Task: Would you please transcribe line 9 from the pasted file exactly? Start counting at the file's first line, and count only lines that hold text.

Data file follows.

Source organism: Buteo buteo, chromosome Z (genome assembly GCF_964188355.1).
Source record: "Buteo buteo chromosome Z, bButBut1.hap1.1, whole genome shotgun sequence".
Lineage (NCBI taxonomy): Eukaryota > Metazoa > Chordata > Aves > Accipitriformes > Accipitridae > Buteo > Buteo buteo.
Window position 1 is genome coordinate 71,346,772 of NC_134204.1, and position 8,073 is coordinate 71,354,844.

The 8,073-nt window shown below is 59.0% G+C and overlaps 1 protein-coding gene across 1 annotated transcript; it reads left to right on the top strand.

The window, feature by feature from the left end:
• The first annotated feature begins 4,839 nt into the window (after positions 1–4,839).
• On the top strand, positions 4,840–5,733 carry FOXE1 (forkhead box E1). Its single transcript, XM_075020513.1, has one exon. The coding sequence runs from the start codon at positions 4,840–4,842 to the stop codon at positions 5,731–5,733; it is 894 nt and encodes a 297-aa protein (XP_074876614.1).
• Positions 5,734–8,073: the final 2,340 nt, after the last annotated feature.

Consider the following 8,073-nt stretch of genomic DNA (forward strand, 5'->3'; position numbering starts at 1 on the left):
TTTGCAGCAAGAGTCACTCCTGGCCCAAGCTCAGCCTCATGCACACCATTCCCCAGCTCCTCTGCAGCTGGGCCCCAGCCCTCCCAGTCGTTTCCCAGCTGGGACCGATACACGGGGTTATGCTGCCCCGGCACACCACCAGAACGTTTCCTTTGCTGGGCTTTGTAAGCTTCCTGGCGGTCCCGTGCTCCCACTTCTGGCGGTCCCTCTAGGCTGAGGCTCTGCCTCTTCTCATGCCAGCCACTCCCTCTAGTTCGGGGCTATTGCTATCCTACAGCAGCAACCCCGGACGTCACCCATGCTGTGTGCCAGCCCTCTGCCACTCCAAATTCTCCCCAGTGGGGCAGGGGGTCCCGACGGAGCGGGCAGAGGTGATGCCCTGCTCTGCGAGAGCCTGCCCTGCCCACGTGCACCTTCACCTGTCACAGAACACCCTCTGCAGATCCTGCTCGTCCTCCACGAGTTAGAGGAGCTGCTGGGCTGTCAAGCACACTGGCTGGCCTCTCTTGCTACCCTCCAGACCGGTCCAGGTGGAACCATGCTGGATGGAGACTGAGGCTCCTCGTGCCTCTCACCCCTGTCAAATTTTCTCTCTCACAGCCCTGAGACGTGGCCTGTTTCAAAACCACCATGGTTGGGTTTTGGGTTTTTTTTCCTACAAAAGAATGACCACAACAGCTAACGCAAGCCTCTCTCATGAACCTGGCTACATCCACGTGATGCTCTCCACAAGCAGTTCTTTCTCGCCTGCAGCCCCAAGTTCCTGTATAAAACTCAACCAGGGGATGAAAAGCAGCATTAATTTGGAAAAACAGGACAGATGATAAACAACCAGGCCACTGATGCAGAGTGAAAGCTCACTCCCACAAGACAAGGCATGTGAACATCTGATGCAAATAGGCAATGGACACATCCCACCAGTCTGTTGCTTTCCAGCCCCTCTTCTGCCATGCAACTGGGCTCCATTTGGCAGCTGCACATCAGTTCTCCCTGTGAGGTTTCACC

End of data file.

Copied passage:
• Positions 5,734–8,073: the final 2,340 nt, after the last annotated feature.